What's in a name?

A bottle of champagne is on ice for the person who comes up with the most appropriate title for what has thus far been dubbed the Single Remediation Permit - a new initiative aimed at improving the licencing regime for the remediation of contaminated land. What's in a name? Matt MacAllan reports.

Members of the Environmental Industries Commission (EIC) Contaminated Land Working Group debate remediation licensing at the International Clean Up Exhibition in Manchester last month.

Members of the Environmental Industries Commission (EIC) Contaminated Land Working Group debate remediation licensing at the International Clean Up Exhibition in Manchester last month.

Contaminated soil is considered waste, the treatment of contaminated soil is considered waste management, and 'post-waste managed' soil is considered landfill. Clear as, ahem, mud.

In 1999, the then DETR Urban Task Force, chaired by Lord Rogers, recommended that an Environment Agency 'one stop shop' service be established, "moving quickly to a situation where a single regeneration licence is available, covering all regulatory requirements for cleaning up a site".

Private sector initiative
Resource shortfall in the Department, however, meant that nothing was done. Two years later, following continuous pressure from landowners, developers and remediation companies, a private sector-led initiative has emerged with the support of both the Department for the Environment, Food and Rural Affairs (DEFRA), and the Environment Agency. John Waters, director of environmental consultancy, ERM, and former chairman of the Environmental Industries Commission (EIC) Contaminated Land Working Group, now represents EIC members on the Steering Group of the Single Remediation Permit initiative. He explains: "The initiative is jointly funded by the private sector and government, and is driving towards preparation of an alternative remediation licensing regime. We believe that there is an opportunity to introduce appropriate powers, not through the use of primary legislation, but through new regulations drawn up under the Pollution Prevention and Control Act."

Having convened first in December of last year, and following meetings with a number of key stakeholders, the Group has produced a draft report for circulation - available from the EIC - to be submitted to DEFRA in June, in order that regulations may be in place sometime in 2003. An ambitious timescale, certainly, but, as Waters explains, the market wants resolution: "We have had broad agreement, across the board, that the current situation is unsatisfactory. We have been knocking on the door of the Environment Agency and of DEFRA as the EIC, as landowners and as developers, explaining that this is not coming from just one side of the industry; that it is coming from all sides, from virtually everyone in the market."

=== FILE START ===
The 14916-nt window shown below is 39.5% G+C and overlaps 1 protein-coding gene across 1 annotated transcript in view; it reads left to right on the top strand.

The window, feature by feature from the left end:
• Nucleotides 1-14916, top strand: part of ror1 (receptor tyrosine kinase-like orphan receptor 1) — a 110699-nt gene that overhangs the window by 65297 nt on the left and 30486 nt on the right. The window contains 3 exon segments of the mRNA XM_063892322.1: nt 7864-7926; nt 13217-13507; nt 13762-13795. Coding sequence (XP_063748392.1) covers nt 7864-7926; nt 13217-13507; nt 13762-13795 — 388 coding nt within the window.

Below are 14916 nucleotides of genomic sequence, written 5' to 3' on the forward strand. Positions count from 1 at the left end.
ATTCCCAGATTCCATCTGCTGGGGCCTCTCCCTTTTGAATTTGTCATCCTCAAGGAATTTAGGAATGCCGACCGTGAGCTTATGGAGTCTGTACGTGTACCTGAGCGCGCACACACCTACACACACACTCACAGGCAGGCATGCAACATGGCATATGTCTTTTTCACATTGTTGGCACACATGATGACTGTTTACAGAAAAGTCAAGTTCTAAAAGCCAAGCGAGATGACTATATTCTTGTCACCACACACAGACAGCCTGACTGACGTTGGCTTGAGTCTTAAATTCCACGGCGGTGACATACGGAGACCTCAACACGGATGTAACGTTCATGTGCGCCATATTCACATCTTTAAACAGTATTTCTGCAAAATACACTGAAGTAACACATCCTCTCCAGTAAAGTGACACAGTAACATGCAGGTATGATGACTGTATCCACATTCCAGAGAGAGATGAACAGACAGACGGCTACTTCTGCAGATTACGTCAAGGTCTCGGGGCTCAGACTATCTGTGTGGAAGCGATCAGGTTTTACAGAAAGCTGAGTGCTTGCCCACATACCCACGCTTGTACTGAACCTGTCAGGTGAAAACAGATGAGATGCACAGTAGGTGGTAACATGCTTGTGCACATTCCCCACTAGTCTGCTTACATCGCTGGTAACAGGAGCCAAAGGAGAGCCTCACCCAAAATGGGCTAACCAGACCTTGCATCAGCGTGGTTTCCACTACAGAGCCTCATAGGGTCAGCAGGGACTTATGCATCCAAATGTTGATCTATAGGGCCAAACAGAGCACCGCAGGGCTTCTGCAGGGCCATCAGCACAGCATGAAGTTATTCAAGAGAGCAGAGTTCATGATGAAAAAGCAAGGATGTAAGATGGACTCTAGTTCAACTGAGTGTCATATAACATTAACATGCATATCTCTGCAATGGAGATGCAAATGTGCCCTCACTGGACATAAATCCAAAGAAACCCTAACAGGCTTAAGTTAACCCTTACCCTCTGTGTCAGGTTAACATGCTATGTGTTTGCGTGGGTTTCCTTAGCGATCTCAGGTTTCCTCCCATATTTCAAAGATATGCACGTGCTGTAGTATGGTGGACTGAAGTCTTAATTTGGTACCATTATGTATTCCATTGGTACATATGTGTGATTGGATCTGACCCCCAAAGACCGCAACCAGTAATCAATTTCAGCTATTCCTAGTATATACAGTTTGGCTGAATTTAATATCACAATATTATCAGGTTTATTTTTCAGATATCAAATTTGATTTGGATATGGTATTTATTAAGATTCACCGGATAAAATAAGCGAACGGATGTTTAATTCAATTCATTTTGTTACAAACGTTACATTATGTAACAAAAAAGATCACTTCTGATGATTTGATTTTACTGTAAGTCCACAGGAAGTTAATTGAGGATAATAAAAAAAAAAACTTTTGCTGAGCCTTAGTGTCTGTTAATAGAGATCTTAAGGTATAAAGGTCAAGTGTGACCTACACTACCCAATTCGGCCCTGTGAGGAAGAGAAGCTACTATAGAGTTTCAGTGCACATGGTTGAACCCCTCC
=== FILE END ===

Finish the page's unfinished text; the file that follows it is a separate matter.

The case for change
The report aims to first make the case for change, detailing difficulties with current arrangements, uncertain and inconsistent overlap with other regimes, and the need for alternative treatment approaches. Further, any new regulations will need to address both EU requirements and UK market needs, including: the potential for exporting technologies; regulatory certainty and predictability; costs; the transferral of investment (in Mobile Plant Licences) from the current system; and risk transfer, i.e. who should hold the permit, what happens when the site is sold, and who should hold any financial guarantee. Further topics of consideration include the application process and permit conditions, including surrender, enforcement, offences and appeals. Judith Lowe, formerly of DEFRA, also sits on the Single Remediation Permit Steering Group. She recognises that, whilst presenting a valuable opportunity to free an industry that currently has its hands tied, the Single Remediation Permit is unlikely to present a panacea: "New regulations may not be able to shift everything that we identify as problematic with the current system," she says, "Permit application processing will take a finite period of time. It will cost money - the Environment Agency is obliged to charge for that. Permit applications will require information to be compiled by the applicant. And they may or may not require other guarantees, including some form of protection if the thing goes wrong. The additional costs of getting a licence - maintenance costs, professional fees, may not change very much."

The name, however, will.



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